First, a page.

As in fact it was.
Why the dreams? Beyond the obvious answer (I'm working through the experience over and over and over and over), I don't know. I don't know what role the dreams are playing - there's no real sense of progress, and they seem like churn. Maybe it takes longer for them to thrash themselves out. I suppose I'll find out eventually, since they don't seem to be going anywhere and neither do I.
I'm reminded as I think about the dreams that one of my first recorded observations about my father's Alzheimer's came in the form of a note about a dream. For years I've kept running notes on things - they're sort of like this blog, only less presentational, and therefore better. The note in question was written in the early summer of 2002.
I seem to recall - and the evidence bears this out - that he'd been showing symptoms for a while by that point. I think the earliest problems cropped up sometime in 2001, or maybe even earlier than that. I can't be exactly sure - I was caught up in other concerns at the time and didn't bother writing them down. But by the middle of 2002 his issues had been going on long enough that they'd worked their way into my notebooks and into the dream material too.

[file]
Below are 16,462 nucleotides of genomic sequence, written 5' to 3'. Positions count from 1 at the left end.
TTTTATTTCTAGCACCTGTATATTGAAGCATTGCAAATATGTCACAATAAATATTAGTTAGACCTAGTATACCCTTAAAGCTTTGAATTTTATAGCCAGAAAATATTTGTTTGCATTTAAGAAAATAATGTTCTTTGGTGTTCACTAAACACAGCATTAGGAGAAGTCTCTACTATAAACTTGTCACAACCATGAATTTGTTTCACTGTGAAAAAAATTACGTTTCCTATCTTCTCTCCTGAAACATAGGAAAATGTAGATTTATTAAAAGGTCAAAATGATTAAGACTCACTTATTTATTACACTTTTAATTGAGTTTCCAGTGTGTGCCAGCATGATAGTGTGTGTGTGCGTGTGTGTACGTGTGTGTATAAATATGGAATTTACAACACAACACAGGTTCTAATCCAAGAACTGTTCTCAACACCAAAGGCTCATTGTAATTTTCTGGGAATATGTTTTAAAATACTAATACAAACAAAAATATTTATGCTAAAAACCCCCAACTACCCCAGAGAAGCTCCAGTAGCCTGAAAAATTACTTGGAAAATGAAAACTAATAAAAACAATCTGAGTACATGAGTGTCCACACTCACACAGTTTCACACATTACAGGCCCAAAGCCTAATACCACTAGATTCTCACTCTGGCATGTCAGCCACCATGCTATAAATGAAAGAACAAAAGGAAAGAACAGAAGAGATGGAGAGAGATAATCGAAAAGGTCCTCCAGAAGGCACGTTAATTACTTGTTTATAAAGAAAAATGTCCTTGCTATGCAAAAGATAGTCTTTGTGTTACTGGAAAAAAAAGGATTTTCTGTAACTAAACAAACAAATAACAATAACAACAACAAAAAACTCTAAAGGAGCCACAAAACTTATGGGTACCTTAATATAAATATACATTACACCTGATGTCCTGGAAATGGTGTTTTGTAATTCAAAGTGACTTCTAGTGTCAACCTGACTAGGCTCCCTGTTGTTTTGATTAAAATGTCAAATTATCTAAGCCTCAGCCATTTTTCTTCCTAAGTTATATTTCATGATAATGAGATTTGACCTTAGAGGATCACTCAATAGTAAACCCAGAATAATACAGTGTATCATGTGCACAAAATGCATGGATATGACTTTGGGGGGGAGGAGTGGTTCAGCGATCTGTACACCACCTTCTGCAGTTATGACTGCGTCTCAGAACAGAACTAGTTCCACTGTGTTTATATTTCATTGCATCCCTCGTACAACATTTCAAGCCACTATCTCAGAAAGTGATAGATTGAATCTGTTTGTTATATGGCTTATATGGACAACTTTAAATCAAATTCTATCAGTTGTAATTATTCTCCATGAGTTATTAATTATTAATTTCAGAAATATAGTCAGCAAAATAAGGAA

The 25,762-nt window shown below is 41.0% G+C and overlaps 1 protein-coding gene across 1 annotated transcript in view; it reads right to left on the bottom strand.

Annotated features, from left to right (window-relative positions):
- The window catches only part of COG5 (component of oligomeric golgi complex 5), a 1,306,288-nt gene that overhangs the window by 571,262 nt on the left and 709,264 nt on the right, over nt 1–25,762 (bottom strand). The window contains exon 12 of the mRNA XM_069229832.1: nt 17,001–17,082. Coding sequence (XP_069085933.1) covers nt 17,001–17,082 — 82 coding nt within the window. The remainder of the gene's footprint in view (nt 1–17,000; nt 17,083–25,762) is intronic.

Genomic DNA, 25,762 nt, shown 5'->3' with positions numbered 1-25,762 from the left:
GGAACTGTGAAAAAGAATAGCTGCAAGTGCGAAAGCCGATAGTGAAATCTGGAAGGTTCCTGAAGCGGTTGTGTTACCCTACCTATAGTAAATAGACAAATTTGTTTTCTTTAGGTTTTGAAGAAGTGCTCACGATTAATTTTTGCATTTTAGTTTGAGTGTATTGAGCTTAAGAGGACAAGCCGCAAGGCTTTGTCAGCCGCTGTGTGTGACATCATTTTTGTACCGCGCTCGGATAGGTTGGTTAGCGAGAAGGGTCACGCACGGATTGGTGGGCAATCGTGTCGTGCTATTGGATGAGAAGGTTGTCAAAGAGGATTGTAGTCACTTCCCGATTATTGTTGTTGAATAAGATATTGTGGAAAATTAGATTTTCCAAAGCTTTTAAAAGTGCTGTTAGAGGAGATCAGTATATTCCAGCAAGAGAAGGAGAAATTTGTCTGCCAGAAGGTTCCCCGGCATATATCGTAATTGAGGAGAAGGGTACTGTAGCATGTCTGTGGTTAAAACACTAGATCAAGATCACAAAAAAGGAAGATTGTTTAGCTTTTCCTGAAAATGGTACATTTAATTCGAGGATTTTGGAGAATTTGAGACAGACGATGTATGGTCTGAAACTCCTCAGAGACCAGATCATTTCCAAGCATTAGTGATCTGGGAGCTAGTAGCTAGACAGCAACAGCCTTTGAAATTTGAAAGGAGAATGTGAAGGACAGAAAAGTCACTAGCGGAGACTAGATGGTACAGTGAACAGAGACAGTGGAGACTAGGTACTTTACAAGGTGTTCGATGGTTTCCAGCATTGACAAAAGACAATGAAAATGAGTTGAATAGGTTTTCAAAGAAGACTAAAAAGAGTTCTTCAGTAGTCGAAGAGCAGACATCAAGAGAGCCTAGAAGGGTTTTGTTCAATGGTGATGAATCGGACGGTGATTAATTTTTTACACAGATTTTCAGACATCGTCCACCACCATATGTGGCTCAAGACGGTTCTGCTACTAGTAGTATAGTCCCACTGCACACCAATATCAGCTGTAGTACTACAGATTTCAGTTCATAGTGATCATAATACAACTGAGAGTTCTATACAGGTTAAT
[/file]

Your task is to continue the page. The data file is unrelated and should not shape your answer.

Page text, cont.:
The first symptoms were speech problems. At first he'd forget or make mistakes about proper names. After a few months the problem extended to nouns in general. At some point I must have done some research because I taught myself the words anomia and aphasia. A couple of years later I'd tell people (and sometimes I'd tell myself) that he had anomia or aphasia, and that this indicated some kind of cognitive problem, but it clearly wasn't Alzheimer's. I believed that at the time. Once or twice I told doctors about anomia or aphasia and they got annoyed because I wasn't a doctor and wasn't supposed to know words like that.